Monday, 27 February 2012
Hitting the roof
There is something troubling about a cluster of 'foreigners are ripping us off' stories in the Telegraph of late.
Today's front page reports:
Almost 100 families are raking in enough housing benefit to fund a £1million mortgage, raising fresh doubts about the Government's cap, figures released yesterday show.
In fact, it could have said more than 100, since interest payments on a £1 million loan at 4% come out at £3,333 per month, and the Telegraph tells us that that 130 families receive more than £1,000 per week. (Though if they wanted to pay off the mortgage, as they headline says they could, they'd need another £750 a week to chip away at the capital over 25 years).
The stats have been released under the Freedom of Information Act, so we have to accept that details are going to be sketchy. The 100 in the intro all live in Kensington and Chelsea and receive up to £5,000 per month. On the face of it, it seems a heck of a lot of money. But we don't know who they are, what their circumstances are or why they are receiving this benefit.
Lower down the story we are told about some Somalis whose cases were highlighted a couple of years ago, but we have no way of knowing whether they are among the people covered by the new statistics.
Also lower down the story, we learn that nearly five million people claim housing benefit, with 80% of them collecting less than £100 a week.
So why does that fact that a handful of people, rightly or wrongly, are being paid so much to put a roof over their head - raking it in, as the Telegraph so elegantly phrases it - raise fresh doubts about the Government's cap?
Wouldn't you think that if you were outraged by these payments (to people you don't know and for reasons you don't know) that you would see it as an argument in favour of the proposed benefits cap? Indeed, the three people quoted in the story - the ministry, the shadow minister and a spokeswoman for the Taxpayers Alliance - all saw the figures as proof that the cap was needed.
The figures are certainly interesting and relevant, since the debate over the benefit cap is exercising people in all walks of society. The subject is worthy of deeper investigation - a proper look at who is getting what. But there is something about this story that leaves a nasty taste. That verb in the intro; the reference to the Somalis. It masquerades as straight reporting. But it isn't.
The same applies to the piece in Saturday's paper about a group of Gypsies who flew in and out of Britain to defraud the benefits system of hundreds of thousands of pounds.
Romanians to repay £17.65 after £800,000 benefits fraud
read the headline, guaranteed to provoke outrage.
One woman was ordered to pay just £1 of £100,000 she had received through fraudulent benefit claims, and another £16.65 of £81,000.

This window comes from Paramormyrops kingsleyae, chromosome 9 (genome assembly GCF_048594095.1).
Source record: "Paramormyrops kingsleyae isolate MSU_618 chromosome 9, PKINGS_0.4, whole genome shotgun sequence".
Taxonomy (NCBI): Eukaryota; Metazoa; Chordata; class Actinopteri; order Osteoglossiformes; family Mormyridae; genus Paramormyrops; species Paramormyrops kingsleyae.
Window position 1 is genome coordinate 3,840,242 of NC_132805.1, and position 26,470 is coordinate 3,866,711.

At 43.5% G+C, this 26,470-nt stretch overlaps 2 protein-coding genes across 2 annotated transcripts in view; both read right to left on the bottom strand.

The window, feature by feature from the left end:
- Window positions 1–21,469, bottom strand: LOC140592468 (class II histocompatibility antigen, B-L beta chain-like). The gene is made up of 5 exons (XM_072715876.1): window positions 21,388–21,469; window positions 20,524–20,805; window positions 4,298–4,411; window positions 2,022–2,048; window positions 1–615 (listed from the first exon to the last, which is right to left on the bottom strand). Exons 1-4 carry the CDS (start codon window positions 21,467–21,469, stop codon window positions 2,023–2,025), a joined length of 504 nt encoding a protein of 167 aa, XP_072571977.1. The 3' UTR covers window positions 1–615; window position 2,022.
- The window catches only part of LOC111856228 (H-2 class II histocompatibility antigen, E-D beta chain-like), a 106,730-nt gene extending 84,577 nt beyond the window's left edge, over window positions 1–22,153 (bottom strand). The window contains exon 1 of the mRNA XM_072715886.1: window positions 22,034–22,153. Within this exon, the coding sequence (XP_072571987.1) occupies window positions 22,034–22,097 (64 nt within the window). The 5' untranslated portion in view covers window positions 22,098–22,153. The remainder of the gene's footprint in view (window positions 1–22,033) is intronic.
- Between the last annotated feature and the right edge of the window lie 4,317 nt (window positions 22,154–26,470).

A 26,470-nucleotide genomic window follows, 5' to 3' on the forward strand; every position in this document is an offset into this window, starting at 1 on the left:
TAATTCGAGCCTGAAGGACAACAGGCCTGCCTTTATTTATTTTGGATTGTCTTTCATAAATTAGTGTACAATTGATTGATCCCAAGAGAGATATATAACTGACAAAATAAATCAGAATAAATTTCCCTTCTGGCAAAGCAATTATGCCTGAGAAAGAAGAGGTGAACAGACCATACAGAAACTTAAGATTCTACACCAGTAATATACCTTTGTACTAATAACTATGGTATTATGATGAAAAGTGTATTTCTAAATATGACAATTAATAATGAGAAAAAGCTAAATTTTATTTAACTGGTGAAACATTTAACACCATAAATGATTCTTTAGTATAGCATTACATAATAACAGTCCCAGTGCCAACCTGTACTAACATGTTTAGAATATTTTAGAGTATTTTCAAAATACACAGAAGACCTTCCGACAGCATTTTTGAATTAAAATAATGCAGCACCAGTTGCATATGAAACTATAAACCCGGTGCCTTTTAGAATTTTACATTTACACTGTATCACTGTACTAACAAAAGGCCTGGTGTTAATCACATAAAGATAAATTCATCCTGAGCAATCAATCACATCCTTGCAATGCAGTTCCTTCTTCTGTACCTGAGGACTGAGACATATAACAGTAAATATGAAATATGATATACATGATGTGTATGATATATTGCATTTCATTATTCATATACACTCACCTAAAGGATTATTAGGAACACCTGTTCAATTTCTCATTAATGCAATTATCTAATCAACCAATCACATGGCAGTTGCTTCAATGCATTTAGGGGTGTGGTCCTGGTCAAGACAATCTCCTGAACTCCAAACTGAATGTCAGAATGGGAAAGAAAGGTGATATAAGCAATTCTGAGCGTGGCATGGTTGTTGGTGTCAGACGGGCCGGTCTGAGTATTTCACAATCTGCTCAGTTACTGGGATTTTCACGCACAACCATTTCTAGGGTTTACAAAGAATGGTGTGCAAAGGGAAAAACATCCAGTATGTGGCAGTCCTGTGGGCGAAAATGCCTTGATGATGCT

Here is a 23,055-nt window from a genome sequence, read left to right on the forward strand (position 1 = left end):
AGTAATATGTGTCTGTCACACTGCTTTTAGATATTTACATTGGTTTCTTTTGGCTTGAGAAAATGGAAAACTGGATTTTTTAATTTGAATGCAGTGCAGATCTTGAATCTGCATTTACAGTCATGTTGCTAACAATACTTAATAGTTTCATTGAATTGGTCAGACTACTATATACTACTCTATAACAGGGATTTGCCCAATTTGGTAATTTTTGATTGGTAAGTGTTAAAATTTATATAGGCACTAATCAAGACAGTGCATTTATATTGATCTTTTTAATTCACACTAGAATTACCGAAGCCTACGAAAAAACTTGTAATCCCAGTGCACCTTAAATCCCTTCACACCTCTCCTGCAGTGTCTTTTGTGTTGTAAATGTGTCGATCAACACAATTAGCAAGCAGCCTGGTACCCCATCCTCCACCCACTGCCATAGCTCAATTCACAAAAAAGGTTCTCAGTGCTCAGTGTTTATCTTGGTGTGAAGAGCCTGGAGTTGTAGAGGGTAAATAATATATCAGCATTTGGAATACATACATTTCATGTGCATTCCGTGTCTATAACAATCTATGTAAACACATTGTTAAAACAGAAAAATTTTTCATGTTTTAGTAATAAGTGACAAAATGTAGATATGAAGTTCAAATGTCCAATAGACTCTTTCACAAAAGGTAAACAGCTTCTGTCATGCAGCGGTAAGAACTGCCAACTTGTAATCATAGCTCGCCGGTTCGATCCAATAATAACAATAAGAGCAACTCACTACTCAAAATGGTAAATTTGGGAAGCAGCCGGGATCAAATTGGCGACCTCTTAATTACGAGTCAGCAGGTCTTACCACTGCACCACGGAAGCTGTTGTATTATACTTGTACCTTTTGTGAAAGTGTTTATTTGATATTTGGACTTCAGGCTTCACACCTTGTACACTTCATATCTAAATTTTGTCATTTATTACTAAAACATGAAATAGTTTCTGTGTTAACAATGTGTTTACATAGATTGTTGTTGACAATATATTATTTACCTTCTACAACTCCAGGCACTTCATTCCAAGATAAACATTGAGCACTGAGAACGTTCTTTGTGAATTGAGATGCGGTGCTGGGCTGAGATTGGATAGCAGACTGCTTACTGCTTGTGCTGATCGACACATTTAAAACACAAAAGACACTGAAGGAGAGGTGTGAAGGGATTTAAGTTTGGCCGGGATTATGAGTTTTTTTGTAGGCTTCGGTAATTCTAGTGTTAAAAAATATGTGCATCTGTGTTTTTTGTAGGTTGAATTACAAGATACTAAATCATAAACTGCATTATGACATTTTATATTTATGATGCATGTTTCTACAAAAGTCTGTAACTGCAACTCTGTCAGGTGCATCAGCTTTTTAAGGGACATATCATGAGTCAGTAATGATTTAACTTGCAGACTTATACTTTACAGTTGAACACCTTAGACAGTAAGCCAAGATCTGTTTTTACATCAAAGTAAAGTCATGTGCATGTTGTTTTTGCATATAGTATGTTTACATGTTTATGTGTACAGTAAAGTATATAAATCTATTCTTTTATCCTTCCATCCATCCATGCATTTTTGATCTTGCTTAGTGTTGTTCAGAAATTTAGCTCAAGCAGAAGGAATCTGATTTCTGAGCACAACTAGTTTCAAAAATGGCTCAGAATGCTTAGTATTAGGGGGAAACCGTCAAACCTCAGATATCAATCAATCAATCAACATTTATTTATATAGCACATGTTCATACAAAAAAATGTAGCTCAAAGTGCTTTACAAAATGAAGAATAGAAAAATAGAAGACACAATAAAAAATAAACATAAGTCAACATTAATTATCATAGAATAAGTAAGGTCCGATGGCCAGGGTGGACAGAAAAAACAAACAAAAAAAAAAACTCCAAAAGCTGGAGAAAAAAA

The headline and the intro give the impression that this is the only punishment being imposed. But these women - and other members of their family - had been jailed last year for the offences; this was a confiscation hearing. And the point about confiscation hearings is that you can't force someone to give you what they haven't got. There is no point in making an order that will cost much more to enforce than it will return. The idea isn't to waste more of the country's money of wild goose chases.
So once again, the report leaves that taste in the mouth. How often do we read about how much other fraudsters are asked to repay? Rarely.
The scam was cheeky, to put it mildly, the restitution order small enough to make the story valid and interesting. But if only the reporter had given us one paragraph at the end to say how much has been recovered in restitution hearings in the past year, for example, with perhaps the highest payment detailed, we'd have had a little more perspective.
And finally, another case of racism?
Geoff Stephens has lived in Britain for 27 years and used to work as a community warden in Kent. He has taken his colleagues to the European Court of Human Rights for racial abuse because they would greet him every morning by saying "G'day, sport". Yes, Mr Stephens is Australian.
Mr Stephens quit his job because of depression. He says he grew tired of constant references to kangaroos and prawns on barbies. He also claims that people were listening to his telephone calls (and we all know the trouble that can cause).
So I know it's very naughty of me, but I couldn't help but smile halfway through the story when he was asked what he thought about the phone interception.
His reply: "Strewth."
Thank you for sticking with it to the end. Please do share your thoughts below. And please take a look at the other posts. They are all media related.
Sold down the river the Beeb's flotilla and fireworks fiasco - and a feeble fightback. Why didn't the top man have his hand on the tiller?
Hello and goodbye to Wapping a personal diary of life inside the fortress in the days before the strike that changed newspapers forever
Out of print a love letter to newspapers in this digital age. Why they don't have to die if we have the will to let them live and thrive
Why local newspapers matter Why we should care about the revolution in the regional press
Missing: an opportunity How the hunt for Madeleine McCann could be turned into a force for good instead of just a festival of mawkish sentimentality
Riding for a fall Does buying a ticket for a jolly day out at the races mean you are fair game for the snobs who sneer and snipe?
Just a pretty face Illustrating the business pages isn't the easiest job in the world, but spare us the celebs who aren't even mentioned in the story
Food for thought a case study in why we should take health advice with a pinch of salt (and a glass of red wine and a helping of roast beef)
The world's gone mad Don Draper returns and the drooling thirtysomethings go into overdrive But does anybody watch the show? (But there is more Whipple in this post!)